More data, balanced approach to right whale issue needed

Apr 12, 2018

Before government regulators impose more restrictions on the lobster industry to protect endangered whales, scientists should make a better case for the changes.

Scientists at the Fishermen's Forum in Rockport and in articles being published up and down the east coast have raised the alarm that right whales are on the brink of extinction. We are down to 450 whales and there was a spike in deaths of the whales last year, with 17 dying.

Researchers have discussed the possibility of a ropeless lobster fishery, using technology that doesn't really exist yet, to bring traps to the surface without buoys or lines. Fishermen say this will not work, and we tend to agree. The idea would likely be prohibitively expensive for fishermen and impractical in the field.

Yet the publicity around the need to protect these whales threatens to create a groundswell of public support for stricter regulations and new gear rules. In addition, it could create a public relations problem for the product our local economy depends upon. Consider all of the discussion of "dolphins in the tuna," and you can see the potential to harm the industry at the grocery store checkout and restaurant, as well as in government offices.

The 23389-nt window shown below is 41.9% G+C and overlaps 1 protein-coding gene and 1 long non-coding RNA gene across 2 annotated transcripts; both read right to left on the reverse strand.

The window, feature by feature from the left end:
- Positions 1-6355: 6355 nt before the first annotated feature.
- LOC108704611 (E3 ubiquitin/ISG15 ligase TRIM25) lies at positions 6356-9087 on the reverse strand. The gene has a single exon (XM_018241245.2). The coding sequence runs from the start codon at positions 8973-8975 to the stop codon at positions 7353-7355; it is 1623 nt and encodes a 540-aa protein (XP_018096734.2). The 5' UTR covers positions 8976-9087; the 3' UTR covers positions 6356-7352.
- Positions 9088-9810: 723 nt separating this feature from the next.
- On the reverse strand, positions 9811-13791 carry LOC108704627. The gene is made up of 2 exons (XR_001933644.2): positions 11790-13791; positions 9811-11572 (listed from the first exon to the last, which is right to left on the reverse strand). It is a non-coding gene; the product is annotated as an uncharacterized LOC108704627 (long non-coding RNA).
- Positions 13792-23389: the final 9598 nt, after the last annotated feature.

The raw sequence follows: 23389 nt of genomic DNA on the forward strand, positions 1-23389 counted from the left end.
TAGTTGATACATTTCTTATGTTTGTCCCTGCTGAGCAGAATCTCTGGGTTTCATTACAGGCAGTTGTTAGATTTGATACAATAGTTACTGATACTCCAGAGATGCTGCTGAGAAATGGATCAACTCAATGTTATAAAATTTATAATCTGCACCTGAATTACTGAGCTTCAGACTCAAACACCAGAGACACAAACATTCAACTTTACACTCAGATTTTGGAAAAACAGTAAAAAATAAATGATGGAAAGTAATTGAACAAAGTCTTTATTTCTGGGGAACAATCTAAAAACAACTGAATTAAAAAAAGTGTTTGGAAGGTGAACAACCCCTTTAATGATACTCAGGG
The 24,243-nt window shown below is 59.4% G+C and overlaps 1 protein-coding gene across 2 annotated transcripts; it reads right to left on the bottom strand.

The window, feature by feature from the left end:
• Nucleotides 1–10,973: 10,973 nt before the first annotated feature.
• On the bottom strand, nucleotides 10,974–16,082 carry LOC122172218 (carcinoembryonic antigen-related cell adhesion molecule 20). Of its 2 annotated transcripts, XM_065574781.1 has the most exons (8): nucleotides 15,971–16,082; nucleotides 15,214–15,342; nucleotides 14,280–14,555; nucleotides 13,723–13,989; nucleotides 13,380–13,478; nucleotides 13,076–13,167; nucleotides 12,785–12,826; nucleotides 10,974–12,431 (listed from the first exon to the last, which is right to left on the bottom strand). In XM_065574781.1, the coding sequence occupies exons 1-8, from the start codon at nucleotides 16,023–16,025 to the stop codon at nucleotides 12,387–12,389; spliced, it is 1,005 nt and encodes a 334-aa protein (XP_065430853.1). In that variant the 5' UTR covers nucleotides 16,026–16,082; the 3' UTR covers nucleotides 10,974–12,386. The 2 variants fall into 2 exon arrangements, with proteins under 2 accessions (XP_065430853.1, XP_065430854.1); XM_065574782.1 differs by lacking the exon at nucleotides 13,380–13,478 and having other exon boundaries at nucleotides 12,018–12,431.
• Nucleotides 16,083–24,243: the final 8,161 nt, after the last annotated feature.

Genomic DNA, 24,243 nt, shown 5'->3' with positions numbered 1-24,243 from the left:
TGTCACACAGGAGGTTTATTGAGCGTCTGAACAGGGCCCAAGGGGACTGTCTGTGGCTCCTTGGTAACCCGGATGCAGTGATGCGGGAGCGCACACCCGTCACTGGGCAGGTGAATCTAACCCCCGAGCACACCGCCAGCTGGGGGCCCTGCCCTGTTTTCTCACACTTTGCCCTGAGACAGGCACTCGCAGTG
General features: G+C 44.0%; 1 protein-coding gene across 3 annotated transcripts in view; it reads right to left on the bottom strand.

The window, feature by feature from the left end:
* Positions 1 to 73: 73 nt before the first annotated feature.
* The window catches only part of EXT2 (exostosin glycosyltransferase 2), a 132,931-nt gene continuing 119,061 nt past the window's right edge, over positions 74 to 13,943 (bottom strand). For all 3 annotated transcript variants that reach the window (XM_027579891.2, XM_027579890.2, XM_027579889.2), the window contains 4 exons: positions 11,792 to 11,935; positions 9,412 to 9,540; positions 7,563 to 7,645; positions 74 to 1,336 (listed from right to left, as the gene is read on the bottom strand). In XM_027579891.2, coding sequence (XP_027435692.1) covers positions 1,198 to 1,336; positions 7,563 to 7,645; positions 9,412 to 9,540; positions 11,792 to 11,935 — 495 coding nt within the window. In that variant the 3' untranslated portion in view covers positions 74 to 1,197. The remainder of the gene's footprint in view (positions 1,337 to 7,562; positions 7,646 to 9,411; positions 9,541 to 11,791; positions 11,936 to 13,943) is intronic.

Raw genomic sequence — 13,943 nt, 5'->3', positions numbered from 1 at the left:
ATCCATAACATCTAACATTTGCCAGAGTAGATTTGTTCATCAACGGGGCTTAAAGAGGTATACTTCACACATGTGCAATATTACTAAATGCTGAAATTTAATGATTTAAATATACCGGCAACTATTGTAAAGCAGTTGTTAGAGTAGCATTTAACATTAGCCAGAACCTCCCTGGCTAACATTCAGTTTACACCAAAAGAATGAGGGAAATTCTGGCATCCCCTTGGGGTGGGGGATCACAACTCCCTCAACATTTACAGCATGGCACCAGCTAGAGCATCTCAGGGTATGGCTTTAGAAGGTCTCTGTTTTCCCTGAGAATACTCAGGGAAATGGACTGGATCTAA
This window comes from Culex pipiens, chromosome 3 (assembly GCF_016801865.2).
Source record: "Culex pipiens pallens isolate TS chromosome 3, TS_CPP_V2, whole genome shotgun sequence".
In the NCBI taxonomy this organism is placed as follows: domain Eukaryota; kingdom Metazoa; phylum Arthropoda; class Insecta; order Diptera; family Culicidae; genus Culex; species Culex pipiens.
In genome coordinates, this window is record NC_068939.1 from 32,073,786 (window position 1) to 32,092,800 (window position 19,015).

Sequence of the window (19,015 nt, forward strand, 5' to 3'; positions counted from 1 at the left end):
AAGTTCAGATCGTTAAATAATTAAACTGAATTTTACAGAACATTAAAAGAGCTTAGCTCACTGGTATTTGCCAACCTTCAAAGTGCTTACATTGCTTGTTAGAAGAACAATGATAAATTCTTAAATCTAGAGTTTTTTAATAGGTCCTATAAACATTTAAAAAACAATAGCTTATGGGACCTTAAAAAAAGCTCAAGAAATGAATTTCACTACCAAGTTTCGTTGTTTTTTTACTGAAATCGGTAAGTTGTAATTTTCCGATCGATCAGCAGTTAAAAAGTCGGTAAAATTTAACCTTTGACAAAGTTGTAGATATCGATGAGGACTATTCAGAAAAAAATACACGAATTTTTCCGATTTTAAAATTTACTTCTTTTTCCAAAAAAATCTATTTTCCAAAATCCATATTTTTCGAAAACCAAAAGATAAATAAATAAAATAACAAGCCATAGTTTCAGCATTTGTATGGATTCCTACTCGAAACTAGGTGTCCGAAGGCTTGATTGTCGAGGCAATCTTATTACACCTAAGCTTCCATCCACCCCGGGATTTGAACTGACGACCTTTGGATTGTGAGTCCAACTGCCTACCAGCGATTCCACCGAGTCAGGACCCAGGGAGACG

Lobster fishermen argue, however, that even if all of the lobster gear had been taken out of the water last year, 17 whales still would have died. Of those, 12 were killed in Canadian waters, some tangled in snow crab gear, and five were killed in the U.S., with none of those deaths linked to the lobster fishery.

This industry has already been working cooperatively with regulators for years to help deal with the problem, including converting to sinking line, which has reduced the incidents of entanglements.

Our local fishermen do not deserve any damage to their reputation. They brought in $434 million in landings in 2017 and the industry accounts for another $1 billion in revenue for the state, according to the Portland Press Herald.

The right whale population has been lower in the past. It dipped at one point to 295 whales in the 1990s and has rebounded to as many as 476. What the future holds for the species is uncertain.

What is clear is that more research is needed to find out exactly how much of an impact this fishery is having on right whales or is likely to have in the future. Strong, clear evidence should be readily available before we damage an industry that supports our entire coastal economy.

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